Raghuram Rajan, the former RBI governor, spoke to NDTV's Prannoy Roy.
Former Reserve Bank of India Governor Raghuram Rajan spoke to NDTV's Prannoy Roy on a range of challenges in front of the Indian economy today. Dr Rajan said the three biggest problems for the Indian economy today are the agrarian distress, the ailing power sector and the crisis in the banking system. The 55-year-old economist, who was the first RBI governor to not seek a second term in nearly two decades after his tenure ended in 2016, said government interference in institutions could affect both global and domestic investment. Mr Rajan's comments come amid a row between the central bank and the government over its autonomy.
Here are the highlights of the interview with Raghuram Rajan:
"Lack of jobs is a very serious issue. This reflects the problems that even at 7 per cent growth, it is not producing the jobs 25 million people applying for 90,000 railway jobs - that seems to me a reflection of the fact that we have a real job problem," Raghuram Rajan says.
Agrarian distress too is a huge problem, Raghuram Rajan says. "This, power and banks are the main problems," Dr Rajan says.
"We need to see agriculture as a growth engine," he says.
'Lack of women participation in economy is very worrisome. We're not creating opportunities for women," he adds.
On demonetisation, Raghuram Rajan says, "Net impression is that it had a significant effect on our growth. The world was growing faster but we slowed down. There was a twin blow with the GST."
"GST was a good in the long run, but had teething problems... I was asked About demonetisation, I said it was a bad idea," he adds.
"Not just foreign but even for domestic investors there has to be confidence there has to be a sense that the rule of law is upheld and to extent India is very well positioned for growth so we should be protecting institutions because we will need them," Raghuram Rajan says.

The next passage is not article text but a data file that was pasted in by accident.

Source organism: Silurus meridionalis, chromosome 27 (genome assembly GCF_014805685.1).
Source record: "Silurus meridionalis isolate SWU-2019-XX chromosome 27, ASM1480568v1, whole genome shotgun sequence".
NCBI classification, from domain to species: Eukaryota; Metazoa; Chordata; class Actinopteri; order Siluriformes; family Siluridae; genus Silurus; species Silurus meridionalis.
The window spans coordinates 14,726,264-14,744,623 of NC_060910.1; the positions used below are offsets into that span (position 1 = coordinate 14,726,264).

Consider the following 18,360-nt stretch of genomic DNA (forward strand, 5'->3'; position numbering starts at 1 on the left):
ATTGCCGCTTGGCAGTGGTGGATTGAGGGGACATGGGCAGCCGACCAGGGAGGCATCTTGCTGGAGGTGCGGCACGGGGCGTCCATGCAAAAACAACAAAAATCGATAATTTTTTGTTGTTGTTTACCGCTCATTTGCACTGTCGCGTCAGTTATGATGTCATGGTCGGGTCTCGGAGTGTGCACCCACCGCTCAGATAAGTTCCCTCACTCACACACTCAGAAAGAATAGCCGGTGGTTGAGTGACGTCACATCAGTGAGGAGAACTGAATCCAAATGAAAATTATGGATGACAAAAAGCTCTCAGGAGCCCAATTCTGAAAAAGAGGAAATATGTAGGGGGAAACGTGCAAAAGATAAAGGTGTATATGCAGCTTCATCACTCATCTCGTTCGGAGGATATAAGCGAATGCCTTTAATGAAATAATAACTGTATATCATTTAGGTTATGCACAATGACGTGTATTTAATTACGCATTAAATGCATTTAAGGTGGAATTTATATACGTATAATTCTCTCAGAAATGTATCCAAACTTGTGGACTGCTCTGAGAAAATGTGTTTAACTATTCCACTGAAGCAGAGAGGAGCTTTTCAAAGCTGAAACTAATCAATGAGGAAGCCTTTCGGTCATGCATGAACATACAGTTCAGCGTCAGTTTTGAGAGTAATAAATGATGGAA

"We can have faith in the institutions because they are protected by our democracy. If the governments lean too much on an institution, we have faith that the well-thinking people will come to the aid of those institutions," he adds.
On the RBI vs government controversy, Raghuram Rajan says there is always a pressure on the central bank to pay the government more. "When I was governor, we paid the highest dividend to the government. But that isn't the issue any more. The government's doesn't just want the profit, it wants the excess." Dr Rajan says.
"Given the controversies, it makes sense to have an external board to look at what's been done.
I'm not a GDP expert but my sense is that we've gone backwards and forwards. Ultimately we have to have confidence. For the outside investor. And for policy decision," Raghuram Rajan says.
"We need to have confidence on integrity of the data. The political controversies - nobody outside knows what's happening. But there's a tendency to believe the west. Need to build credibility for our statistics. There's enough controversy to have somebody independent to look at it," he adds.
"We need an independent body of experts, Indian and international, to examine the methodology as it is important to maintain the credibility of our statistics," he says.
On GDP revision, Raghuram Rajan says revisions take place all the time, no problem as such.
But it needs to be explained what exactly you did and put out all the numbers.
"Reality is GDP is a sausage put together with assumptions, extrapolations, it's complicated," he says.
"A defaulter is different from fraud. That (default) may be bad luck. If you start putting defaulters in jail then nobody will take any risk," Raghuram Rajan says.
My worry is more that we can't bring fraudsters back to face justice in India, Raghuram Rajan says.